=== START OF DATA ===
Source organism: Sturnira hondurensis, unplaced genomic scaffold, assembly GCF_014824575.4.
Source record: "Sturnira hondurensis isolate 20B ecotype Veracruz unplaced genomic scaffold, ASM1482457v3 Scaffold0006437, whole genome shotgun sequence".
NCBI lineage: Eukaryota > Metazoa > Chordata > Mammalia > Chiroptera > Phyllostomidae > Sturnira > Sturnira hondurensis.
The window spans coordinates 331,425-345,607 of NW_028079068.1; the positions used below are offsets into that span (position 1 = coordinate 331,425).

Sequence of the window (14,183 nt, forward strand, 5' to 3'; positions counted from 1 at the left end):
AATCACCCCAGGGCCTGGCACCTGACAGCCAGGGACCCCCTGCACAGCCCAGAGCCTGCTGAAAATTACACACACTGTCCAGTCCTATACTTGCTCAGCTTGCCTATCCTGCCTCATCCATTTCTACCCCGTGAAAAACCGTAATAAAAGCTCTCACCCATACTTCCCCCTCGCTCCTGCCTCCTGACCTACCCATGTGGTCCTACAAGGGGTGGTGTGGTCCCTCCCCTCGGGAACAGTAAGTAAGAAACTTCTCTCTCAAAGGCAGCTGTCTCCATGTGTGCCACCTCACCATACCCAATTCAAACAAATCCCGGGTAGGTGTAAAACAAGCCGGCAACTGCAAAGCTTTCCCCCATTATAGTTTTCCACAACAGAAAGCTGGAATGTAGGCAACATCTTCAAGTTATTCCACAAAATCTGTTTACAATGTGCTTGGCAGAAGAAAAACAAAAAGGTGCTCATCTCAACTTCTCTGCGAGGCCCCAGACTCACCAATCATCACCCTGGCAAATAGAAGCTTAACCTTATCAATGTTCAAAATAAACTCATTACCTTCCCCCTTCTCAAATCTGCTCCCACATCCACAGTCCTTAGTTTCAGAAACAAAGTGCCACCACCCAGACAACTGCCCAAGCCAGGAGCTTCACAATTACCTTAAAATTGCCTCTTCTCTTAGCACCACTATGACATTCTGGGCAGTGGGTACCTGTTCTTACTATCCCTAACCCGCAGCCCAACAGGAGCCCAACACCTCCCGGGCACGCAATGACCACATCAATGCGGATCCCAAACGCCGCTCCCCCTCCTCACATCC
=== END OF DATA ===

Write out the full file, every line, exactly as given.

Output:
Source organism: Sturnira hondurensis, unplaced genomic scaffold, assembly GCF_014824575.4.
Source record: "Sturnira hondurensis isolate 20B ecotype Veracruz unplaced genomic scaffold, ASM1482457v3 Scaffold0006437, whole genome shotgun sequence".
NCBI lineage: Eukaryota > Metazoa > Chordata > Mammalia > Chiroptera > Phyllostomidae > Sturnira > Sturnira hondurensis.
The window spans coordinates 331,425-345,607 of NW_028079068.1; the positions used below are offsets into that span (position 1 = coordinate 331,425).

Sequence of the window (14,183 nt, forward strand, 5' to 3'; positions counted from 1 at the left end):
AATCACCCCAGGGCCTGGCACCTGACAGCCAGGGACCCCCTGCACAGCCCAGAGCCTGCTGAAAATTACACACACTGTCCAGTCCTATACTTGCTCAGCTTGCCTATCCTGCCTCATCCATTTCTACCCCGTGAAAAACCGTAATAAAAGCTCTCACCCATACTTCCCCCTCGCTCCTGCCTCCTGACCTACCCATGTGGTCCTACAAGGGGTGGTGTGGTCCCTCCCCTCGGGAACAGTAAGTAAGAAACTTCTCTCTCAAAGGCAGCTGTCTCCATGTGTGCCACCTCACCATACCCAATTCAAACAAATCCCGGGTAGGTGTAAAACAAGCCGGCAACTGCAAAGCTTTCCCCCATTATAGTTTTCCACAACAGAAAGCTGGAATGTAGGCAACATCTTCAAGTTATTCCACAAAATCTGTTTACAATGTGCTTGGCAGAAGAAAAACAAAAAGGTGCTCATCTCAACTTCTCTGCGAGGCCCCAGACTCACCAATCATCACCCTGGCAAATAGAAGCTTAACCTTATCAATGTTCAAAATAAACTCATTACCTTCCCCCTTCTCAAATCTGCTCCCACATCCACAGTCCTTAGTTTCAGAAACAAAGTGCCACCACCCAGACAACTGCCCAAGCCAGGAGCTTCACAATTACCTTAAAATTGCCTCTTCTCTTAGCACCACTATGACATTCTGGGCAGTGGGTACCTGTTCTTACTATCCCTAACCCGCAGCCCAACAGGAGCCCAACACCTCCCGGGCACGCAATGACCACATCAATGCGGATCCCAAACGCCGCTCCCCCTCCTCACATCC